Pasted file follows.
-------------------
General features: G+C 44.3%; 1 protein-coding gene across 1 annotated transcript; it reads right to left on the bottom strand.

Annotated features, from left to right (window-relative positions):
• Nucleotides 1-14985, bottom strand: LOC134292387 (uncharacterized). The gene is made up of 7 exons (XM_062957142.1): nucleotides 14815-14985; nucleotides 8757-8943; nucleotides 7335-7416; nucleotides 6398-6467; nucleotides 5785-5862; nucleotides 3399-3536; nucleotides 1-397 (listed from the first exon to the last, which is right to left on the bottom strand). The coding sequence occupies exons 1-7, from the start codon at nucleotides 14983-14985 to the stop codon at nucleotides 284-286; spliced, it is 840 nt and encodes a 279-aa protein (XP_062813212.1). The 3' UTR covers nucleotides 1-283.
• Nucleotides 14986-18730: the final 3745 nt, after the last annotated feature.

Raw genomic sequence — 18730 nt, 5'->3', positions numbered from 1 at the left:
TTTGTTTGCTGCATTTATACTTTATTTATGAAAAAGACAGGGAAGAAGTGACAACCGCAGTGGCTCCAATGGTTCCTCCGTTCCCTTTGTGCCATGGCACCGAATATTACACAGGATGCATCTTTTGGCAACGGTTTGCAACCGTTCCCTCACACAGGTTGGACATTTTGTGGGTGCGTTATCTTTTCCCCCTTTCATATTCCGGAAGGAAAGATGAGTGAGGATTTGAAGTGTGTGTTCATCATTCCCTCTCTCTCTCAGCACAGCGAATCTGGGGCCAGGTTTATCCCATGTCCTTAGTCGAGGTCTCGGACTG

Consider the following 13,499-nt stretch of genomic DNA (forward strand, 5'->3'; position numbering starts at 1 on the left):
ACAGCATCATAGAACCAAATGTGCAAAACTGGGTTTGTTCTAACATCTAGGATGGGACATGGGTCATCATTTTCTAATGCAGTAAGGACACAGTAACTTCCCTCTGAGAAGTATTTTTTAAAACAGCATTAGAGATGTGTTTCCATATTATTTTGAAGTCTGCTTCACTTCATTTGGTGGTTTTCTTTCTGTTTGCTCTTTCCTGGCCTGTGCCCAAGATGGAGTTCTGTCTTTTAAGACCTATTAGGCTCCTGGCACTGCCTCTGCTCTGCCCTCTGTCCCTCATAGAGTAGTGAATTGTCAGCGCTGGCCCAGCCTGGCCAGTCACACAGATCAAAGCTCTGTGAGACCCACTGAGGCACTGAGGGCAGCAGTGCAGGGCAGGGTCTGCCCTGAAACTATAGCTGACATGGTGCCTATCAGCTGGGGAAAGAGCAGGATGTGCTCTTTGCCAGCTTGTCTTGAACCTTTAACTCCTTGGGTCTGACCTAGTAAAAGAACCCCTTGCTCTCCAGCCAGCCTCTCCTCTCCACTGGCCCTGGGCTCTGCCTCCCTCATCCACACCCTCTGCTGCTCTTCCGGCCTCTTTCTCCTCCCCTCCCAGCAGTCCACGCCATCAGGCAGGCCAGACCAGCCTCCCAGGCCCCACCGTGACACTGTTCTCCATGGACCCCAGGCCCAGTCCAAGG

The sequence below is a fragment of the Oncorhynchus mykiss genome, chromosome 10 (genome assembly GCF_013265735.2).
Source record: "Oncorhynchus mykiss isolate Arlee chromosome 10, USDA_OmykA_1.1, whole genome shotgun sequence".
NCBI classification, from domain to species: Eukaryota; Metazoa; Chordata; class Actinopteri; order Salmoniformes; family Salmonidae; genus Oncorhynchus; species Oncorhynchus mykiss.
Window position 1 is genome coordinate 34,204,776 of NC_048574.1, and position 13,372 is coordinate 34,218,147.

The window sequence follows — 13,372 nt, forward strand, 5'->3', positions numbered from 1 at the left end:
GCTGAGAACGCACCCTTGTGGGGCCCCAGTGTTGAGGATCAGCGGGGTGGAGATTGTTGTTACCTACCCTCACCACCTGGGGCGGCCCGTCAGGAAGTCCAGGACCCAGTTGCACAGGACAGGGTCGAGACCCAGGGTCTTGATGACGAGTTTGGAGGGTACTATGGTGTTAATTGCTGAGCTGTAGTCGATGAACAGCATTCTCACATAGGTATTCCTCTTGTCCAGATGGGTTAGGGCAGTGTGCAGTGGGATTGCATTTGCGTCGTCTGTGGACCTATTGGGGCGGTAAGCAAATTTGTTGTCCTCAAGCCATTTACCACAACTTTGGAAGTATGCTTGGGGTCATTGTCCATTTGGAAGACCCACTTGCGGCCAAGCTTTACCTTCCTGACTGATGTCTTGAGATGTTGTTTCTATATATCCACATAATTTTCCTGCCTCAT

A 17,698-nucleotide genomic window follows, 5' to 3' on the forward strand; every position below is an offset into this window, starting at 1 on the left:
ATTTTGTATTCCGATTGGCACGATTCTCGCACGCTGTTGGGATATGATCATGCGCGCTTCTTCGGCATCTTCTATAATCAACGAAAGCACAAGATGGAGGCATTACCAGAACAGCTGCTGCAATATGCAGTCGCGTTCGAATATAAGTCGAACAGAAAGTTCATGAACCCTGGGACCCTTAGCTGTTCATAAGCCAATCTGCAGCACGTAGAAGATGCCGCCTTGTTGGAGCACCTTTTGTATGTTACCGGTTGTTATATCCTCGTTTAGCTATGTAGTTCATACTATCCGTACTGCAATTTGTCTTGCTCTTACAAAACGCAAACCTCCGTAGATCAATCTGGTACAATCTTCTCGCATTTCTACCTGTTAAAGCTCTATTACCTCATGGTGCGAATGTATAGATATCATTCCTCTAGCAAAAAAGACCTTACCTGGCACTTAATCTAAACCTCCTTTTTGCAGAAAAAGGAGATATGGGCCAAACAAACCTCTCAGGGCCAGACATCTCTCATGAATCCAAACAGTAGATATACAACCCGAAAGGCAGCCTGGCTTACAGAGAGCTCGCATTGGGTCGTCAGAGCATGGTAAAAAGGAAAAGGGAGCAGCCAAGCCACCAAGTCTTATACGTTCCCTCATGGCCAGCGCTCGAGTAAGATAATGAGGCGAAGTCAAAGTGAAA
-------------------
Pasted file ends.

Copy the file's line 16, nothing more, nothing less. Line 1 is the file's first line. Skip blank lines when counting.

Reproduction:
ATTTTGTATTCCGATTGGCACGATTCTCGCACGCTGTTGGGATATGATCATGCGCGCTTCTTCGGCATCTTCTATAATCAACGAAAGCACAAGATGGAGGCATTACCAGAACAGCTGCTGCAATATGCAGTCGCGTTCGAATATAAGTCGAACAGAAAGTTCATGAACCCTGGGACCCTTAGCTGTTCATAAGCCAATCTGCAGCACGTAGAAGATGCCGCCTTGTTGGAGCACCTTTTGTATGTTACCGGTTGTTATATCCTCGTTTAGCTATGTAGTTCATACTATCCGTACTGCAATTTGTCTTGCTCTTACAAAACGCAAACCTCCGTAGATCAATCTGGTACAATCTTCTCGCATTTCTACCTGTTAAAGCTCTATTACCTCATGGTGCGAATGTATAGATATCATTCCTCTAGCAAAAAAGACCTTACCTGGCACTTAATCTAAACCTCCTTTTTGCAGAAAAAGGAGATATGGGCCAAACAAACCTCTCAGGGCCAGACATCTCTCATGAATCCAAACAGTAGATATACAACCCGAAAGGCAGCCTGGCTTACAGAGAGCTCGCATTGGGTCGTCAGAGCATGGTAAAAAGGAAAAGGGAGCAGCCAAGCCACCAAGTCTTATACGTTCCCTCATGGCCAGCGCTCGAGTAAGATAATGAGGCGAAGTCAAAGTGAAA